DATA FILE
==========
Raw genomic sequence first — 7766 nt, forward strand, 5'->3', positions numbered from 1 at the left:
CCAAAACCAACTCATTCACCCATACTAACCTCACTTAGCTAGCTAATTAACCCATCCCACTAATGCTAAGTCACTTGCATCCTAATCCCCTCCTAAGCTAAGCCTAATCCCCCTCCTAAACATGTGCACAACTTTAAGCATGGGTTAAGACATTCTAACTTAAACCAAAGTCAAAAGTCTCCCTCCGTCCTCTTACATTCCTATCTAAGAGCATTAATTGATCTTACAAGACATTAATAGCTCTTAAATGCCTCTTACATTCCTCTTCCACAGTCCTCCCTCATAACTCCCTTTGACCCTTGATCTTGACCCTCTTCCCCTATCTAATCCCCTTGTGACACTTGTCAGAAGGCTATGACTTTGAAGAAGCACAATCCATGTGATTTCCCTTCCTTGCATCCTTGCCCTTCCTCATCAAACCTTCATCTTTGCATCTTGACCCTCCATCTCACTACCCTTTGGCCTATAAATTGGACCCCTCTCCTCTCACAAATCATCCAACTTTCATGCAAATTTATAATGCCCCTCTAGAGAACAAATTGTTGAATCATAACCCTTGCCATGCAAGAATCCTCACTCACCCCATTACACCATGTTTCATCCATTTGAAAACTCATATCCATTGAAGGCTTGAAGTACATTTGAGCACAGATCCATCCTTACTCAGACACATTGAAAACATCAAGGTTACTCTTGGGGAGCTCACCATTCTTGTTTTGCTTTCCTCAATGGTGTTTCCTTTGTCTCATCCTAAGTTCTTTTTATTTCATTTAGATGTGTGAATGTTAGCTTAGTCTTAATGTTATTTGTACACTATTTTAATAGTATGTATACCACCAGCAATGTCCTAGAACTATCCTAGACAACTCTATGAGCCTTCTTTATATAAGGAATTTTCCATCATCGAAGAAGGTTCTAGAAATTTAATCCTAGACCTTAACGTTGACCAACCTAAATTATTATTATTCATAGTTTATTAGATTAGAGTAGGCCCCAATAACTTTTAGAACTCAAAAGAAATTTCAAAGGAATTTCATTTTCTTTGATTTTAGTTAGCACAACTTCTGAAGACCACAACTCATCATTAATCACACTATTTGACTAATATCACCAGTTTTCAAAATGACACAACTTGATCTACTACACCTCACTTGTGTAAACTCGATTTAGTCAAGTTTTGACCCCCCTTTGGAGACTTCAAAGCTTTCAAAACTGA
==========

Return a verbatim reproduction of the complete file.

Raw genomic sequence first — 7766 nt, forward strand, 5'->3', positions numbered from 1 at the left:
CCAAAACCAACTCATTCACCCATACTAACCTCACTTAGCTAGCTAATTAACCCATCCCACTAATGCTAAGTCACTTGCATCCTAATCCCCTCCTAAGCTAAGCCTAATCCCCCTCCTAAACATGTGCACAACTTTAAGCATGGGTTAAGACATTCTAACTTAAACCAAAGTCAAAAGTCTCCCTCCGTCCTCTTACATTCCTATCTAAGAGCATTAATTGATCTTACAAGACATTAATAGCTCTTAAATGCCTCTTACATTCCTCTTCCACAGTCCTCCCTCATAACTCCCTTTGACCCTTGATCTTGACCCTCTTCCCCTATCTAATCCCCTTGTGACACTTGTCAGAAGGCTATGACTTTGAAGAAGCACAATCCATGTGATTTCCCTTCCTTGCATCCTTGCCCTTCCTCATCAAACCTTCATCTTTGCATCTTGACCCTCCATCTCACTACCCTTTGGCCTATAAATTGGACCCCTCTCCTCTCACAAATCATCCAACTTTCATGCAAATTTATAATGCCCCTCTAGAGAACAAATTGTTGAATCATAACCCTTGCCATGCAAGAATCCTCACTCACCCCATTACACCATGTTTCATCCATTTGAAAACTCATATCCATTGAAGGCTTGAAGTACATTTGAGCACAGATCCATCCTTACTCAGACACATTGAAAACATCAAGGTTACTCTTGGGGAGCTCACCATTCTTGTTTTGCTTTCCTCAATGGTGTTTCCTTTGTCTCATCCTAAGTTCTTTTTATTTCATTTAGATGTGTGAATGTTAGCTTAGTCTTAATGTTATTTGTACACTATTTTAATAGTATGTATACCACCAGCAATGTCCTAGAACTATCCTAGACAACTCTATGAGCCTTCTTTATATAAGGAATTTTCCATCATCGAAGAAGGTTCTAGAAATTTAATCCTAGACCTTAACGTTGACCAACCTAAATTATTATTATTCATAGTTTATTAGATTAGAGTAGGCCCCAATAACTTTTAGAACTCAAAAGAAATTTCAAAGGAATTTCATTTTCTTTGATTTTAGTTAGCACAACTTCTGAAGACCACAACTCATCATTAATCACACTATTTGACTAATATCACCAGTTTTCAAAATGACACAACTTGATCTACTACACCTCACTTGTGTAAACTCGATTTAGTCAAGTTTTGACCCCCCTTTGGAGACTTCAAAGCTTTCAAAACTGA